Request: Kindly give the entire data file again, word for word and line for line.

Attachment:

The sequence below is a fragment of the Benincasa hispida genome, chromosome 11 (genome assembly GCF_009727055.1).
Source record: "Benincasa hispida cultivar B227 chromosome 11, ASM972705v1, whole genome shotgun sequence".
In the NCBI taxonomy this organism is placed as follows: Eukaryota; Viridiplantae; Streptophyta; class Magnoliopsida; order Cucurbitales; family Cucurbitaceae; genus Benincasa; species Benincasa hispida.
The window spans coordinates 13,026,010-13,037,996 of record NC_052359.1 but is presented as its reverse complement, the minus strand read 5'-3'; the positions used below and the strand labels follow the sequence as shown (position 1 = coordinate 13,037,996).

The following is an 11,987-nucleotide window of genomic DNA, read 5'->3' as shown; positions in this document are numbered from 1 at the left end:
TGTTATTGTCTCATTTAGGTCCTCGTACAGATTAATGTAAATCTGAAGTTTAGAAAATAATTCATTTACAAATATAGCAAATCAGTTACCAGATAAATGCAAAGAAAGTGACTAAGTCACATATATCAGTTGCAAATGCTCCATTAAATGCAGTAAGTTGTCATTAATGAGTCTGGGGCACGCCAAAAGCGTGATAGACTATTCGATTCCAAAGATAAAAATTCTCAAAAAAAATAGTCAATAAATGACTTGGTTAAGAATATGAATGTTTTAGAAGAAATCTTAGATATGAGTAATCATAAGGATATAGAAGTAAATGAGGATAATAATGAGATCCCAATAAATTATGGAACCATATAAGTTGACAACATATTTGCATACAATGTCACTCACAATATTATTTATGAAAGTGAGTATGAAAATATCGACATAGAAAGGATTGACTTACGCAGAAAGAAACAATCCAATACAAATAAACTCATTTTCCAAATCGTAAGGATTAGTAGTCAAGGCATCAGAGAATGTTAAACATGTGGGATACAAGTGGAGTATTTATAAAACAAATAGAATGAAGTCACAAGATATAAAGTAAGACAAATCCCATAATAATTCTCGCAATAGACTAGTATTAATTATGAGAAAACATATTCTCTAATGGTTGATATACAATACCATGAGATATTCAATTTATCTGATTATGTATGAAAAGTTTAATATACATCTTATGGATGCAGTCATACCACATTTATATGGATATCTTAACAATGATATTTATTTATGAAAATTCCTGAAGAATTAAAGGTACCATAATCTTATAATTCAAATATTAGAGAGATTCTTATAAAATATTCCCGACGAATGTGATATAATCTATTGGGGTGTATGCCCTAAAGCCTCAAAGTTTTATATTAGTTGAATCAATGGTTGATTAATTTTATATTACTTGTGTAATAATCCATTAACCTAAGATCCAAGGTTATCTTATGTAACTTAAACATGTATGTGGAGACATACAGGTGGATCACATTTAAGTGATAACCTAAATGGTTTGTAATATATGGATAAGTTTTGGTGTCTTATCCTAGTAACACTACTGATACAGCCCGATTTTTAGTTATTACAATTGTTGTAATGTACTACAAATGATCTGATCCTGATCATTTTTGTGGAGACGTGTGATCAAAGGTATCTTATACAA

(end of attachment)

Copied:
The sequence below is a fragment of the Benincasa hispida genome, chromosome 11 (genome assembly GCF_009727055.1).
Source record: "Benincasa hispida cultivar B227 chromosome 11, ASM972705v1, whole genome shotgun sequence".
In the NCBI taxonomy this organism is placed as follows: Eukaryota; Viridiplantae; Streptophyta; class Magnoliopsida; order Cucurbitales; family Cucurbitaceae; genus Benincasa; species Benincasa hispida.
The window spans coordinates 13,026,010-13,037,996 of record NC_052359.1 but is presented as its reverse complement, the minus strand read 5'-3'; the positions used below and the strand labels follow the sequence as shown (position 1 = coordinate 13,037,996).

The following is an 11,987-nucleotide window of genomic DNA, read 5'->3' as shown; positions in this document are numbered from 1 at the left end:
TGTTATTGTCTCATTTAGGTCCTCGTACAGATTAATGTAAATCTGAAGTTTAGAAAATAATTCATTTACAAATATAGCAAATCAGTTACCAGATAAATGCAAAGAAAGTGACTAAGTCACATATATCAGTTGCAAATGCTCCATTAAATGCAGTAAGTTGTCATTAATGAGTCTGGGGCACGCCAAAAGCGTGATAGACTATTCGATTCCAAAGATAAAAATTCTCAAAAAAAATAGTCAATAAATGACTTGGTTAAGAATATGAATGTTTTAGAAGAAATCTTAGATATGAGTAATCATAAGGATATAGAAGTAAATGAGGATAATAATGAGATCCCAATAAATTATGGAACCATATAAGTTGACAACATATTTGCATACAATGTCACTCACAATATTATTTATGAAAGTGAGTATGAAAATATCGACATAGAAAGGATTGACTTACGCAGAAAGAAACAATCCAATACAAATAAACTCATTTTCCAAATCGTAAGGATTAGTAGTCAAGGCATCAGAGAATGTTAAACATGTGGGATACAAGTGGAGTATTTATAAAACAAATAGAATGAAGTCACAAGATATAAAGTAAGACAAATCCCATAATAATTCTCGCAATAGACTAGTATTAATTATGAGAAAACATATTCTCTAATGGTTGATATACAATACCATGAGATATTCAATTTATCTGATTATGTATGAAAAGTTTAATATACATCTTATGGATGCAGTCATACCACATTTATATGGATATCTTAACAATGATATTTATTTATGAAAATTCCTGAAGAATTAAAGGTACCATAATCTTATAATTCAAATATTAGAGAGATTCTTATAAAATATTCCCGACGAATGTGATATAATCTATTGGGGTGTATGCCCTAAAGCCTCAAAGTTTTATATTAGTTGAATCAATGGTTGATTAATTTTATATTACTTGTGTAATAATCCATTAACCTAAGATCCAAGGTTATCTTATGTAACTTAAACATGTATGTGGAGACATACAGGTGGATCACATTTAAGTGATAACCTAAATGGTTTGTAATATATGGATAAGTTTTGGTGTCTTATCCTAGTAACACTACTGATACAGCCCGATTTTTAGTTATTACAATTGTTGTAATGTACTACAAATGATCTGATCCTGATCATTTTTGTGGAGACGTGTGATCAAAGGTATCTTATACAA